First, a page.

Automated Benching Systems

May 9, 2002 - 11:51

In the automated greenhouse benches are much more than just a place to grow plants.

Last month’s article focused on options for material
movement when growing on the floor, but what about growing on bench systems?
Creating the proper environment for crops should be the single most important
criterion when deciding on a production method, though in the past, economic or
labor considerations have been the prime decision factors. The traditional view
was that growing on the floor (without flood floors) was the least-expensive
alternative and offered the most flexibility and that growing on benches cost
more money but was more accessible.

Advances in automation technology have changed the
traditional reasoning, making this more of a personal-preference decision.
Flood floor systems and automated benching systems cost approximately the same,
and automation exists for both systems that allows efficient use of labor and
maximum flexibility.


Benching Basics

When a grower decides to grow on benches, a mobile system
should be seriously considered. These systems are available in varying degrees
of sophistication. Many articles have been written on operations in The
Netherlands where only four people are needed to operate a 4-acre range. The
bench systems in these ranges are totally automated, and people, theoretically,
never go in the growing range. I have seen one of these operations growing four
acres of Boston ferns, and it was an extremely efficient operation. However,
U.S. growers cannot make a living growing one crop with a 16-week cycle.

Systems do exist that provide the American grower with an extremely
efficient method for moving large amounts of product in a relatively short
period of time without total automation. Automated bench systems can be
designed with or without flood bottoms, allowing the benches to be both a
transport system and an integral part of the irrigation system, from plastic or
metal, with mess or solid bottoms, etc. The only real defining characteristic
of automated bench systems is that the benches are designed to ride on a system
of rails that allows them to be moved from the headhouse to the greenhouse and
on to the shipping area. In many instances, the movement to and from the
headhouse is done using a powered transport line, while the movement of the
bench to and from its position in the greenhouse is done manually. It is possible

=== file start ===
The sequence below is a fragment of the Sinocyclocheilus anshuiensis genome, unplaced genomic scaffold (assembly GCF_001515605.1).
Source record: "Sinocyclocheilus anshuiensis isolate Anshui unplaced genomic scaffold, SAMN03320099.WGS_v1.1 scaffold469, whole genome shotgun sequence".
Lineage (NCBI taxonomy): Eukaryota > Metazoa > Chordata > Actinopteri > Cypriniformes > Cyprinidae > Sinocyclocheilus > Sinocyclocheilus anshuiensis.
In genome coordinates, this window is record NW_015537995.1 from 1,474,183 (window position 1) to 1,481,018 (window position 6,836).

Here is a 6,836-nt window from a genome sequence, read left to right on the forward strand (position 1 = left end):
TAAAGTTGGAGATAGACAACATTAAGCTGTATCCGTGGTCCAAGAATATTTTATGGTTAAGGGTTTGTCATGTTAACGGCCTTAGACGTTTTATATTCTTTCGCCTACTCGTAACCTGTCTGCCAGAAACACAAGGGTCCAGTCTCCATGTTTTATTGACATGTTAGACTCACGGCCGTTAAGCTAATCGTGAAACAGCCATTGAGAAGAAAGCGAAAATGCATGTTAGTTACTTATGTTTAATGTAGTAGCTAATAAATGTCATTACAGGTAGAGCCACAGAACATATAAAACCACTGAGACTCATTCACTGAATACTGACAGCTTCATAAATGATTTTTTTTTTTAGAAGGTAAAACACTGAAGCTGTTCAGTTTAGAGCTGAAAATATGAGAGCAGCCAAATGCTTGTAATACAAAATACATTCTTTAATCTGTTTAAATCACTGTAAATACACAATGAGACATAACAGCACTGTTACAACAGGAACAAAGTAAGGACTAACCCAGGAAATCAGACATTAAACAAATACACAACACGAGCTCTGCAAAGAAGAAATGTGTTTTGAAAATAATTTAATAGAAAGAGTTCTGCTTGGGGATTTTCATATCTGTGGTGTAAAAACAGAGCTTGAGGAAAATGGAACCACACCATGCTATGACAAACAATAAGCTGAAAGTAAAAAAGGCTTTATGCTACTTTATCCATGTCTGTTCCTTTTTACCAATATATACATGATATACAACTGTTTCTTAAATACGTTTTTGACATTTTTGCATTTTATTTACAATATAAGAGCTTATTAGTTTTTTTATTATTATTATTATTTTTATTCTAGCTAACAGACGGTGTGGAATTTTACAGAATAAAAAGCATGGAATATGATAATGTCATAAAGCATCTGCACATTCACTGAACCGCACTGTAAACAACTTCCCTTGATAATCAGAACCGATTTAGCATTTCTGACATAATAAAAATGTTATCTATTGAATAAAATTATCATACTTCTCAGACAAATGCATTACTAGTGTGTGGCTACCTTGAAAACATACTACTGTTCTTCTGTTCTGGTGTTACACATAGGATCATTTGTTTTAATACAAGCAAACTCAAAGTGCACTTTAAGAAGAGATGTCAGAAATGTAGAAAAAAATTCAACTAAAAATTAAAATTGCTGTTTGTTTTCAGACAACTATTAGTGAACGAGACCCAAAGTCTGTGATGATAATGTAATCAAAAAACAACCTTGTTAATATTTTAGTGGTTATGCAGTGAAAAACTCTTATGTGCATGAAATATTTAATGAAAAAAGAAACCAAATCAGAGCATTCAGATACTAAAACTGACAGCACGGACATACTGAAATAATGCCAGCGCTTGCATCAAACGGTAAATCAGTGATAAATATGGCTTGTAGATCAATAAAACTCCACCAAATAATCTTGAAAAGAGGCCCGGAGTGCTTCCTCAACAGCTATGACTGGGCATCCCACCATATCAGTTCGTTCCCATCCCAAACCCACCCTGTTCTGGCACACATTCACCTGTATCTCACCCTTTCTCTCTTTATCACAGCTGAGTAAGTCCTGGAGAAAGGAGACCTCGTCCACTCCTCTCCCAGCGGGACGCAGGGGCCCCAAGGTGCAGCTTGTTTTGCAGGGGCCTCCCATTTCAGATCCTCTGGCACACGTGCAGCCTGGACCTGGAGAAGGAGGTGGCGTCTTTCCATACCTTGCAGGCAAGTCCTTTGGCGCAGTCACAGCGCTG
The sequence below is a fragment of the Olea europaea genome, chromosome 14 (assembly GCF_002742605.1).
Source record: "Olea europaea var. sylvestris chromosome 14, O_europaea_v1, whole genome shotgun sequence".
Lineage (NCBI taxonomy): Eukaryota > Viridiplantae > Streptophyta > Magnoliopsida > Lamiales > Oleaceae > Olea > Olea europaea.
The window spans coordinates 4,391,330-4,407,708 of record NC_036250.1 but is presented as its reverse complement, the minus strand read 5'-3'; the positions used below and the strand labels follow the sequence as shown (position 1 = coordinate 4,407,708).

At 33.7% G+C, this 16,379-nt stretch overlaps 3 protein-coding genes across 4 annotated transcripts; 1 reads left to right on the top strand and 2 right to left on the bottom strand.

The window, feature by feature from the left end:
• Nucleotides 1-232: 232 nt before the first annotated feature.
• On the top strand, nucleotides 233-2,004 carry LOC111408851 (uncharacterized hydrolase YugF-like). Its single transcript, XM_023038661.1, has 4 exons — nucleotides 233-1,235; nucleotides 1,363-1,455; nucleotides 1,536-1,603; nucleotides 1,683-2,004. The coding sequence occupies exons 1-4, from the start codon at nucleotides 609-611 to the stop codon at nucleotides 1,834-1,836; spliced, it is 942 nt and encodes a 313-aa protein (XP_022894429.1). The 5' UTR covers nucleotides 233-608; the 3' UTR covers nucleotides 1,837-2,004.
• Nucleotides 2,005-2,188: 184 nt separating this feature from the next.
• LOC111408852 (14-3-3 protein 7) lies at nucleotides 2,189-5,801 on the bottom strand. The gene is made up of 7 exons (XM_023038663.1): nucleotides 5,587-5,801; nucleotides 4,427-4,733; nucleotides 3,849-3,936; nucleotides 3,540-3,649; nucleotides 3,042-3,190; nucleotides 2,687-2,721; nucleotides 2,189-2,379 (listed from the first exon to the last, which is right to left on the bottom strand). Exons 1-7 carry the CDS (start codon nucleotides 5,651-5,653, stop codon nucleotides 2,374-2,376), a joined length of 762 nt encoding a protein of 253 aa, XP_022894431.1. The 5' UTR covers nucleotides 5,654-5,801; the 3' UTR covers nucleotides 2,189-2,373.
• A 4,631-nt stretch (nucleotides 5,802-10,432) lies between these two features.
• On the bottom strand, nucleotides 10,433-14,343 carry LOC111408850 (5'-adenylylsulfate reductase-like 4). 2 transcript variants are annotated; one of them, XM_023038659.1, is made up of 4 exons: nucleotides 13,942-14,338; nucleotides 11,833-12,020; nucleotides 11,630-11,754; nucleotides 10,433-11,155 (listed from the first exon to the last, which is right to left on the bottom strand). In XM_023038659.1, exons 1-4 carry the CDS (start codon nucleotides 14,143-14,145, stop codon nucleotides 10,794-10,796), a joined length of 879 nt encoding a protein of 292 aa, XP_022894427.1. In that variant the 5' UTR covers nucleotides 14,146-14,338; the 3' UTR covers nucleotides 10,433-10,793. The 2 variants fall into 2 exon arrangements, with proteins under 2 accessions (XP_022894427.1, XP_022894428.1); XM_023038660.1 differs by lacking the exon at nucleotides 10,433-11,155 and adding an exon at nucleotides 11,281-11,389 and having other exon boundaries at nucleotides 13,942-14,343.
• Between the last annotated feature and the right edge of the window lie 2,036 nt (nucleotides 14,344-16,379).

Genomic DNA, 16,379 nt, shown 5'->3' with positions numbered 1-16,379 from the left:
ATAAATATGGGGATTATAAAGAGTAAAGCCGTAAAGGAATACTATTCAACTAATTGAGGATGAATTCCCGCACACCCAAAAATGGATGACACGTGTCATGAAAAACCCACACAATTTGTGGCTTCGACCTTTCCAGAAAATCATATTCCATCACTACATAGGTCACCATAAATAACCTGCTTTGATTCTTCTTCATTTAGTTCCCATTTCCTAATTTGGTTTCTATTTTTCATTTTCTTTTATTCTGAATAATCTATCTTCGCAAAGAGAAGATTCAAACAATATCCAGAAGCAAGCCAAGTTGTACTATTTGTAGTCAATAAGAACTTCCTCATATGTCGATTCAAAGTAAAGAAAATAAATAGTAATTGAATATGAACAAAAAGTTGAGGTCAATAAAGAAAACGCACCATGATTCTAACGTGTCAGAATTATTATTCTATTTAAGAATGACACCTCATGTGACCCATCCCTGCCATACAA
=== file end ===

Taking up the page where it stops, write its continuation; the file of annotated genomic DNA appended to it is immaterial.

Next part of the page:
for two people to easily move even a 20-foot bench. Because of this, any given
bench can be placed in position on the transport line, providing the
flexibility so crucial for the American grower. This manual movement is
surprisingly quick.

To be most efficient, a bench system must be designed as
part of an integrated system. The flow of the crops through both the greenhouse
and the headhouse must be considered. Optimally, newly planted crops will enter
the greenhouse on one end, and finished crops will exit the greenhouse on the
opposite end, creating a circular product flow through the facility. The
greenhouse itself must be sized to allow maximum space utilization. A properly
designed system of bench and greenhouse uses space as efficiently as a flood
floor system. The headhouse must be planned to allow for automatic washers for
the benches as well as equipment to automatically load the benches. This
supplemental equipment need not be part of the initial investment.


Benching in the Future

One of the most exciting aspects of automated benching
systems is the future potential. Technology is being tried in a greenhouse
environment that uses bar coding to identify the location of every bench and
describe the plant material on it, an invaluable aid in inventory control. This
information can also be used to guide the irrigation equipment so that
fertigation is unique to each bench.

Cynics may say that automation has made both benching and
floor-growing systems very expensive. However, this is only true when looking
at the initial installation cost. As with any automation decision, it is
critical to look at total operating costs over the life of the equipment. When
labor savings, efficiencies and standardization are considered over the life of
the product, the cost is very reasonable.

With all the technology available, and the size of the
investment required, how does a grower decide on the proper system? The keys to
this decision are no different now than 20 years ago. There never has been nor
is there likely to be a substitute for the instincts of the grower. See what
others are doing, decide what you need, consult your manufacturer and trust
your instincts.

About The Author

Mike Porter is president of Nexus Corporation, Northglenn, Colo. He can be reached by phone at (303) 457-9199 and E-mail at

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